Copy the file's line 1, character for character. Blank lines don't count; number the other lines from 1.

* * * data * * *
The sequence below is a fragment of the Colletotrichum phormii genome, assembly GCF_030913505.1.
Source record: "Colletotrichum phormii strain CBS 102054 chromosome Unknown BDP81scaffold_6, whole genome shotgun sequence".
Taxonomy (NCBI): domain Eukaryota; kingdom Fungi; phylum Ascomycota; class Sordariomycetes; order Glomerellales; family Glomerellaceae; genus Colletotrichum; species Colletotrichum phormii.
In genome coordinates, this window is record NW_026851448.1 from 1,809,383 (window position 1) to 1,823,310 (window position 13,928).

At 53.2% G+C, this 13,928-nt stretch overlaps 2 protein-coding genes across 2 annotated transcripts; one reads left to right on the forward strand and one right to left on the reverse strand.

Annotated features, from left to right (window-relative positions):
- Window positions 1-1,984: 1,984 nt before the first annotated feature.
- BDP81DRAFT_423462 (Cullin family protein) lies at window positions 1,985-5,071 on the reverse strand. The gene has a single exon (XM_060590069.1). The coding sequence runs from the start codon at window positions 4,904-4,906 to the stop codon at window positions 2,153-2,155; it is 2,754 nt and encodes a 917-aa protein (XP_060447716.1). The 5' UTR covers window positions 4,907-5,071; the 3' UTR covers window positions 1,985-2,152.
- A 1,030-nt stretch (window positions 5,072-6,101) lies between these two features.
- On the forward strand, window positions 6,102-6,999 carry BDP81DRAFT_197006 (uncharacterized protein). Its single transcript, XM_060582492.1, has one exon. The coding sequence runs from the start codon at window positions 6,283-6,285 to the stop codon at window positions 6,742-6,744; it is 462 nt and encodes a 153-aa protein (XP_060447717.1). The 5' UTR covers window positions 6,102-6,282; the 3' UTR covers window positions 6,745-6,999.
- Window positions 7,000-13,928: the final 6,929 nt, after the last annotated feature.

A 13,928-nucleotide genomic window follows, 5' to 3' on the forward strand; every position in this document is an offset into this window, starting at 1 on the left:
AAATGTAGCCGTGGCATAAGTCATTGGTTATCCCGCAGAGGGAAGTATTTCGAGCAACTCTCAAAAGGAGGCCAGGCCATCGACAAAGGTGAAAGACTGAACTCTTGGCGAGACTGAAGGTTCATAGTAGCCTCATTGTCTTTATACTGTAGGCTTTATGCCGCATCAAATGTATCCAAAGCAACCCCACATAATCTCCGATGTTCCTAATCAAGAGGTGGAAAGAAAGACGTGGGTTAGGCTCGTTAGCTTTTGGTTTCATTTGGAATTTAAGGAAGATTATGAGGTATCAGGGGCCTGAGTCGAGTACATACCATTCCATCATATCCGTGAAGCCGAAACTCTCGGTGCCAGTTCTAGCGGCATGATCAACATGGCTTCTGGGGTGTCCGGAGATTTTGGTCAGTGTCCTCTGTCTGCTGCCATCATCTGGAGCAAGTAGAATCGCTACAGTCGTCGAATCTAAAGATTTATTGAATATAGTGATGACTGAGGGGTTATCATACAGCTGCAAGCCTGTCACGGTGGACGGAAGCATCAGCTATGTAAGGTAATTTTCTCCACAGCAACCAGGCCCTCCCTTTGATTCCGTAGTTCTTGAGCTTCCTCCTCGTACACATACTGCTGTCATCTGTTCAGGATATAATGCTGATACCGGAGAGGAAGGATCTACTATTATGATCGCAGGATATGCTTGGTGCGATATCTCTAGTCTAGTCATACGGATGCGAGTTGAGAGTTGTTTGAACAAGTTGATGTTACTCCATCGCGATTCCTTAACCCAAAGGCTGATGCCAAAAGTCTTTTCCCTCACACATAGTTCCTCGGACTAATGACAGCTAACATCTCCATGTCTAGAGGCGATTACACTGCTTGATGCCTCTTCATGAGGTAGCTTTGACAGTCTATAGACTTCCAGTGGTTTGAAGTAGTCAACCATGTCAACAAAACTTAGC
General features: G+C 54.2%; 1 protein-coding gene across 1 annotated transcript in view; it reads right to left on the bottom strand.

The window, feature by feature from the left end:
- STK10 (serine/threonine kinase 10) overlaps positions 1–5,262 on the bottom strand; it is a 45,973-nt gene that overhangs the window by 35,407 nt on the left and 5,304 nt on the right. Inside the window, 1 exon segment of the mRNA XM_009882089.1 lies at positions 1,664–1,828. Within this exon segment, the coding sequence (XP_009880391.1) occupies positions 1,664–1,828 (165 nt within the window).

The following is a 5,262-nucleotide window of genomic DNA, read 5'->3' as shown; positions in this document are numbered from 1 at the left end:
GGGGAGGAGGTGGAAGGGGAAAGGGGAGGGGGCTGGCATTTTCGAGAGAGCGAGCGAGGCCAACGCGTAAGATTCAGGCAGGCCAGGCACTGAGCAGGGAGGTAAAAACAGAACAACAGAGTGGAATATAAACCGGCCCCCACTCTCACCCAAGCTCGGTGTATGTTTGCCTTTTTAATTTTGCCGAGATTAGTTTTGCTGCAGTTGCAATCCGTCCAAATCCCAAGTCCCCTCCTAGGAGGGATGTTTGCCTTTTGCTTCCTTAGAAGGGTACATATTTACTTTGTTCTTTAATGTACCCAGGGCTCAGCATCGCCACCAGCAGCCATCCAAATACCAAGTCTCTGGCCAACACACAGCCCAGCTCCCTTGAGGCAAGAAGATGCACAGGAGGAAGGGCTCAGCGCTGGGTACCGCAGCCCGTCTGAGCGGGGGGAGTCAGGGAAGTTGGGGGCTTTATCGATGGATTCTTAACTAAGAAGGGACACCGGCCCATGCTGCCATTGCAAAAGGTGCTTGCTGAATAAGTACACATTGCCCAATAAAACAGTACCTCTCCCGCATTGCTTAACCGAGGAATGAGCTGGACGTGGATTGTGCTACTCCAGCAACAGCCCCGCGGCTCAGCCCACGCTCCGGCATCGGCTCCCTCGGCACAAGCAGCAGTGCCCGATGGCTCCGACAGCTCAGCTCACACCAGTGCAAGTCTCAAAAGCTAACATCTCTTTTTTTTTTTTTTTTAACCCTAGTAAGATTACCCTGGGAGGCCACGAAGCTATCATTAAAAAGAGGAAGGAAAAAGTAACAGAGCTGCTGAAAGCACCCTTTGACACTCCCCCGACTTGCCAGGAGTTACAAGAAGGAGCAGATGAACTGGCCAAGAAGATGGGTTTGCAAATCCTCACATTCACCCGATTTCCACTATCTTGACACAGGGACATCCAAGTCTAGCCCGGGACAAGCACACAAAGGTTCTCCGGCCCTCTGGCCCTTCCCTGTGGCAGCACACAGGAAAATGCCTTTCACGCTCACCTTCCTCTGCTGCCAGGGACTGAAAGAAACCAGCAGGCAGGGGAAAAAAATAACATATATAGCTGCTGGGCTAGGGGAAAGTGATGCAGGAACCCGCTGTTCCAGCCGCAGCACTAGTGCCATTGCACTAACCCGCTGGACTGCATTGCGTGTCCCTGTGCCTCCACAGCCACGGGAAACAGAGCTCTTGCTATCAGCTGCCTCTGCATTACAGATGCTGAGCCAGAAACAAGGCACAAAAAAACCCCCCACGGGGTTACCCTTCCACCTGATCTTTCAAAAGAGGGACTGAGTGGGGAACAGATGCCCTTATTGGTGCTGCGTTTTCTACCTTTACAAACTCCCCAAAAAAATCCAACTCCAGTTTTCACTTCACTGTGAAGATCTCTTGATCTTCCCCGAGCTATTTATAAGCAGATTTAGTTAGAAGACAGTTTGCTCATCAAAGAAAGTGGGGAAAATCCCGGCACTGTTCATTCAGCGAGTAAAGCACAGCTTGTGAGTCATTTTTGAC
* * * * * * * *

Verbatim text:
The sequence below is a fragment of the Colletotrichum phormii genome, assembly GCF_030913505.1.